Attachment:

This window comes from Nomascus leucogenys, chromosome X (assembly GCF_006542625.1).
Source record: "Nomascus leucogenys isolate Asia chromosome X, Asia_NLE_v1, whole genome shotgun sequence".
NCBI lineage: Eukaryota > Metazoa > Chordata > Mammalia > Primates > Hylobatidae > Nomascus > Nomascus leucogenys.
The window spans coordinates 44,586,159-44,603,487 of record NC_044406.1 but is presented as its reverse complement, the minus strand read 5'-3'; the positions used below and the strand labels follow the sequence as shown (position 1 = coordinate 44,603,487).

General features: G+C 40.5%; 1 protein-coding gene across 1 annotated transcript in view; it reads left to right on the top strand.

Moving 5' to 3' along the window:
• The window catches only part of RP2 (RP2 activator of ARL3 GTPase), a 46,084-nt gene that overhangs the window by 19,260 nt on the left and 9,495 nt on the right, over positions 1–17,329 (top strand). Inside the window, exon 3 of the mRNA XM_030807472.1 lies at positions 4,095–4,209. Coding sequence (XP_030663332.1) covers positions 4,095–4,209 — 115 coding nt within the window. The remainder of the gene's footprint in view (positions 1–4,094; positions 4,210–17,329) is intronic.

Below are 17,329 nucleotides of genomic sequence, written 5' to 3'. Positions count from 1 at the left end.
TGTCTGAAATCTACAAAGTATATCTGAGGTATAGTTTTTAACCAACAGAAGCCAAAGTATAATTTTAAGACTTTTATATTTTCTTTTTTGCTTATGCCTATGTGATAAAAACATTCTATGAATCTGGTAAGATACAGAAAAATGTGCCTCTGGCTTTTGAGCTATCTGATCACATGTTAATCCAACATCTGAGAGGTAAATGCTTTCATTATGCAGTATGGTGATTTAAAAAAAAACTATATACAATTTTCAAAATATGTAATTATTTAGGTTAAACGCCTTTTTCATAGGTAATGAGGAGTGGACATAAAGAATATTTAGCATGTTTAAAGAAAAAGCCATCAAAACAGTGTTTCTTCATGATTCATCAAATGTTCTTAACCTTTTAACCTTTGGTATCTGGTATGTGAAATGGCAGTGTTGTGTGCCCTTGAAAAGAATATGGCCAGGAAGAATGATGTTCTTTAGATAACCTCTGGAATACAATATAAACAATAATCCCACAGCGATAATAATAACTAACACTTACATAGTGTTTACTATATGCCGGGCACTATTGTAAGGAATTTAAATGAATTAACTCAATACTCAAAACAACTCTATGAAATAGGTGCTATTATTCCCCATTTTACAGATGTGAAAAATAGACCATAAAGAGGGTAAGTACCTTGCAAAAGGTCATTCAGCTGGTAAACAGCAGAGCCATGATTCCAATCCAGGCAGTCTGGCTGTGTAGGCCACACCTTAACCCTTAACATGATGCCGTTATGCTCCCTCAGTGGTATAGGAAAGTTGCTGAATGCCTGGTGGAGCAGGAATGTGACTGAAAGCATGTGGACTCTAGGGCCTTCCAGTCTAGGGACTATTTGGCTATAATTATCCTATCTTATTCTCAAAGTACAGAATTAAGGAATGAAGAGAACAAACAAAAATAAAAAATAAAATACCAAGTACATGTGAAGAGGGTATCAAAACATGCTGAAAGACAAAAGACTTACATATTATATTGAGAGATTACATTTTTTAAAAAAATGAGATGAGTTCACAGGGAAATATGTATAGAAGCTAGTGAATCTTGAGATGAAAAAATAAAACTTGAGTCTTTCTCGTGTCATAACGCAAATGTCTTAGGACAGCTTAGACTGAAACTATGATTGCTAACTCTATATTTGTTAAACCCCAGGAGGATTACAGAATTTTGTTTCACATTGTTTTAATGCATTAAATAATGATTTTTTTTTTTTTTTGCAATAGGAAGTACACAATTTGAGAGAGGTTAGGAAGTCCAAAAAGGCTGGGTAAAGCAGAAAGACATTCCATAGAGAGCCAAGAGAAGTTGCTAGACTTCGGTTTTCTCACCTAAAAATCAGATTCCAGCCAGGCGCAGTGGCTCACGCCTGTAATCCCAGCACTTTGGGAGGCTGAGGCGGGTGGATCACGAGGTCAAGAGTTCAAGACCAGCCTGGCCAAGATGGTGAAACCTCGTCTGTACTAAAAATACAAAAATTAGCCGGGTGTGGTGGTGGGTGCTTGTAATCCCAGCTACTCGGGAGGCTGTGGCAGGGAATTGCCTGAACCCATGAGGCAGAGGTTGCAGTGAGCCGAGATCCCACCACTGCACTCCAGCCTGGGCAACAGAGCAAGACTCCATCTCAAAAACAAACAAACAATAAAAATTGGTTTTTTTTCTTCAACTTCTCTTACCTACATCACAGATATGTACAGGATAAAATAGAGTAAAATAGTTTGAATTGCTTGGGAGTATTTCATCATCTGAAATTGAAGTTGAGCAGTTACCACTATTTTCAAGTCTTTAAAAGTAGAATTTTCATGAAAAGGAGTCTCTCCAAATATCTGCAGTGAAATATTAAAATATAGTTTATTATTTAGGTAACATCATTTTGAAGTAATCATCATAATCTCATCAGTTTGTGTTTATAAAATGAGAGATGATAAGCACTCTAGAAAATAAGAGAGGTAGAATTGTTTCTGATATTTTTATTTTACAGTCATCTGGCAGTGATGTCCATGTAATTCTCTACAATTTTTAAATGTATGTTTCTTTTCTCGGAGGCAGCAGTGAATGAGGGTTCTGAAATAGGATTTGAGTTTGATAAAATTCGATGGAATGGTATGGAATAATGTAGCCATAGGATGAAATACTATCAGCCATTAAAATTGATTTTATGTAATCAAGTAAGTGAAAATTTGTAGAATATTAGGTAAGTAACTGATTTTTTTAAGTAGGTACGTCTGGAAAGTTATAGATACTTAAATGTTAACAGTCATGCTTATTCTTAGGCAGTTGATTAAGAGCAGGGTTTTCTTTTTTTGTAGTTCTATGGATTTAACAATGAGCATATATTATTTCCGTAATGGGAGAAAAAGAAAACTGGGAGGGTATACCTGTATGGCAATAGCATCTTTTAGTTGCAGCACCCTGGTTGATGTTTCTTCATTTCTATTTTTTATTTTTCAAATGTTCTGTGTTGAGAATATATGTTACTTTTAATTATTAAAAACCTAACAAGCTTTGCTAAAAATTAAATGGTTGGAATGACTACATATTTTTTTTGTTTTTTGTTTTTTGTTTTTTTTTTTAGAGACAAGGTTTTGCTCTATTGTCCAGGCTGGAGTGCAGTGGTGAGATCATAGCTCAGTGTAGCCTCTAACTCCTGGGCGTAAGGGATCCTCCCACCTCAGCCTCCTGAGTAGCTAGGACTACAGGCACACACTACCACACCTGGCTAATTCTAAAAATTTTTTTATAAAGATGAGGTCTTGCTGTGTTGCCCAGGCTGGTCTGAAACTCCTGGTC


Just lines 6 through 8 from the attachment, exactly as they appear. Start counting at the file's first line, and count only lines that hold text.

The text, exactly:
Moving 5' to 3' along the window:
• The window catches only part of RP2 (RP2 activator of ARL3 GTPase), a 46,084-nt gene that overhangs the window by 19,260 nt on the left and 9,495 nt on the right, over positions 1–17,329 (top strand). Inside the window, exon 3 of the mRNA XM_030807472.1 lies at positions 4,095–4,209. Coding sequence (XP_030663332.1) covers positions 4,095–4,209 — 115 coding nt within the window. The remainder of the gene's footprint in view (positions 1–4,094; positions 4,210–17,329) is intronic.

Below are 17,329 nucleotides of genomic sequence, written 5' to 3'. Positions count from 1 at the left end.